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RE: Bringing the soil back to life with microbes: You've got to see this!! Desert to diversity in one season.

This is an awesome post! You and I have a lot alike gardening wise. I also use organic certified cotton burr compost, mycorrhizal fungi & worm casting. It's really cool to read someone else having the same experience with the things I am using. It's great you wrote so much about mycorrhizal fungi! We can't see them yet they are so important. Do you see more of a benefit in using worm tea than just using worm casting? I am too lazy to brew worm tea, so I have not use the casting that way yet.

I love the Arugula flowers. They are so unique. I would grow them just for the flowers. It's a good idea to save the seed of that Red Russian kale. You might have something there. You have a market garden. How cool is that! Can't believe I am just seeing your post for the first time. I am following you now!


Nice! That is really cool. I definitely do see a difference with the tea. So my understanding is this: There is a microbial colony of about 100 different bacteria and fungi in the castings. You can take about 1 pound of the castings, and mix it with 55 gallons of warmish water, then keep it aerated and wait about 6 hours. The microbes will all reproduce and then peak population. You can also add alfalfa meal or sugar or something like that if you want to aid in that process. That will help the bacteria reproduce, not totally sure about the fungi. It's complicated science and I'm not a scientist! Anyway. Spray your soil with this mix, and then keep the soil moist like you would for a seed bed for a couple days. These bacteria and fungi will continue to reproduce, until they create a healthy, highly diversified colony throughout your soil. 55 gallons will do a pretty large area. Maybe about a quarter acre. Also the soil needs to be moist to start so the microbes stay in place. They will form symbiotic relationships in the root zone and even into the foliage, and they also create a highly competitive environment that makes it harder for pathogenic fungi and bacteria to take hold. I find it so amazing how all this works. You don't need many castings because they are essentially just a host for your original microbial colony. I would recommend the book "Teeming with Microbes" and also looking up lectures by David C. Johnson, Ph. D. and the Johnson Su Bioreactor on youtube to learn more about this process. Thanks for the in-depth response! I'm glad we found each other on here....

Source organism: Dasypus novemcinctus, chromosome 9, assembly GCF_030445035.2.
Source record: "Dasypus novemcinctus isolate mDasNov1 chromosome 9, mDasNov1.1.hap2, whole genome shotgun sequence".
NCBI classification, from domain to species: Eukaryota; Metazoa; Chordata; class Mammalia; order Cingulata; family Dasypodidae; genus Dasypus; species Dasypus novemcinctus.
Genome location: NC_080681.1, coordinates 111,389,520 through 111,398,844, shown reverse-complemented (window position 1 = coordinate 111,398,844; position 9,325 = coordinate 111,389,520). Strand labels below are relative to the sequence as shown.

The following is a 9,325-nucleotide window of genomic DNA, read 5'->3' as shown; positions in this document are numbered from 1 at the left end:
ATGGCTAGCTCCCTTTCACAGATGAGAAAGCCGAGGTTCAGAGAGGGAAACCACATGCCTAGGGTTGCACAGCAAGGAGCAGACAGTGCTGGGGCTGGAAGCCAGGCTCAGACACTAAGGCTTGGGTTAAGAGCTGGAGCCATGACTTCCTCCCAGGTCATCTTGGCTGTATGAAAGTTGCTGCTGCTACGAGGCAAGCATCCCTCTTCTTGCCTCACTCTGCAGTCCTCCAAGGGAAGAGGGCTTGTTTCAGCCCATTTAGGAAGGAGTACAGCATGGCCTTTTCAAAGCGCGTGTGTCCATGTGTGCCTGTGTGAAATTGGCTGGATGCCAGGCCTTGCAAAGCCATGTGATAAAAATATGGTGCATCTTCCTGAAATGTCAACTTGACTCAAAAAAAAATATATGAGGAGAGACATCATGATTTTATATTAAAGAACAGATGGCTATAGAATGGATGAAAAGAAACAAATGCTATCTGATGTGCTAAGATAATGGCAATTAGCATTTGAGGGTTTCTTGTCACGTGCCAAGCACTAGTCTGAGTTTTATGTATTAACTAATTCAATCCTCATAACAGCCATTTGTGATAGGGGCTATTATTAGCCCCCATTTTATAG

This is great info. I brew cotton burr compost tea sometimes, so sounds like worm tea has the same procedure. I do add black strap molasses to the tea while it is being aerated. I love reading about microbes. Have not heard of the book or the names you mentioned. I will look them up. Thanks!